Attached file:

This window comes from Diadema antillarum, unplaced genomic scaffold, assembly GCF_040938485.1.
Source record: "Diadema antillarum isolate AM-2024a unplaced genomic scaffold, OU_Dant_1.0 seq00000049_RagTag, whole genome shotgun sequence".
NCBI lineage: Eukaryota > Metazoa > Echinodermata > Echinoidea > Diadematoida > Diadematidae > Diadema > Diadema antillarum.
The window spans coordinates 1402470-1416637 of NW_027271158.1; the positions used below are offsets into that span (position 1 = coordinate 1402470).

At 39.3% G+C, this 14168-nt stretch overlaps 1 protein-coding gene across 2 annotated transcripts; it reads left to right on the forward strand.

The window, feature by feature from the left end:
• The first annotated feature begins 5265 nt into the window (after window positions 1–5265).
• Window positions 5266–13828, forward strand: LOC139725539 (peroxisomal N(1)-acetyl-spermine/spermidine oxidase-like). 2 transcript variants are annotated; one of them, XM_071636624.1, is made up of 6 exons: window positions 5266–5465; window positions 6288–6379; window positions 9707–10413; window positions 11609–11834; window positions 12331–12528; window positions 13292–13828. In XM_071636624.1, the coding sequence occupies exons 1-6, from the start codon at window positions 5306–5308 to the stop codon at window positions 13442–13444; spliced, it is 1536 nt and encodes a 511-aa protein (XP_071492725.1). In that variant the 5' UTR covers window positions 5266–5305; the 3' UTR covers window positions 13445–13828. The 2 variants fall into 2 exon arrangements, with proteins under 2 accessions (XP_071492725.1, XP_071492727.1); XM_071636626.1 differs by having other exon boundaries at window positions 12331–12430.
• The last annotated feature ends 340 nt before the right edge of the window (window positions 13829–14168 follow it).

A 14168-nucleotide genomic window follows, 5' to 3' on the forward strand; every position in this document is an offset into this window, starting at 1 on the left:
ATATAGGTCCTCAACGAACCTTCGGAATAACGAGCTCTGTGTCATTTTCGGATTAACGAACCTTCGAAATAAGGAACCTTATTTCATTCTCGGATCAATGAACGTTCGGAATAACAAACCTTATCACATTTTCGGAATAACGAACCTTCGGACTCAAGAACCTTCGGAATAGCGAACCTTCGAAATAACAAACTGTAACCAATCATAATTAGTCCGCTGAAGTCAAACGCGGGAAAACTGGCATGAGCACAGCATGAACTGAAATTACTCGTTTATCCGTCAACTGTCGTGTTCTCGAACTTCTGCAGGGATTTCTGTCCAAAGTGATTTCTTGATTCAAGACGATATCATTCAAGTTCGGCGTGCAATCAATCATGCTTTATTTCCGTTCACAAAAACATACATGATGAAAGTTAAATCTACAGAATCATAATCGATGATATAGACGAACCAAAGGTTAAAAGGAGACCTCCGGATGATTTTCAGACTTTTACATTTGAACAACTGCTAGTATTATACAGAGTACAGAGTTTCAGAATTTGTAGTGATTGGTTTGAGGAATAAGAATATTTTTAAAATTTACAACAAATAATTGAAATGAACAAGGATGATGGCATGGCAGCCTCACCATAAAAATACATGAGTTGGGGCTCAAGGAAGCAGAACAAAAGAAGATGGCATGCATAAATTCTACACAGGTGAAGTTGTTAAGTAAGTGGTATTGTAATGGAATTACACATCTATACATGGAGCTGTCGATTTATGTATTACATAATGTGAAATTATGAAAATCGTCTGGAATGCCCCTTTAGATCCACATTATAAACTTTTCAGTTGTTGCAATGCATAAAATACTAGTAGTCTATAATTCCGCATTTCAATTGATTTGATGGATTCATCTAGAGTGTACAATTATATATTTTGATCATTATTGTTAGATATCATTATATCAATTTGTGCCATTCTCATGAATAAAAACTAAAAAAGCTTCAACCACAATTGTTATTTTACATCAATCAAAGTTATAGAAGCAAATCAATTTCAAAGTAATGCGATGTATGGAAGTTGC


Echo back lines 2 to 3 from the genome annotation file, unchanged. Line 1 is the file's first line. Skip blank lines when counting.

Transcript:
Source record: "Diadema antillarum isolate AM-2024a unplaced genomic scaffold, OU_Dant_1.0 seq00000049_RagTag, whole genome shotgun sequence".
NCBI lineage: Eukaryota > Metazoa > Echinodermata > Echinoidea > Diadematoida > Diadematidae > Diadema > Diadema antillarum.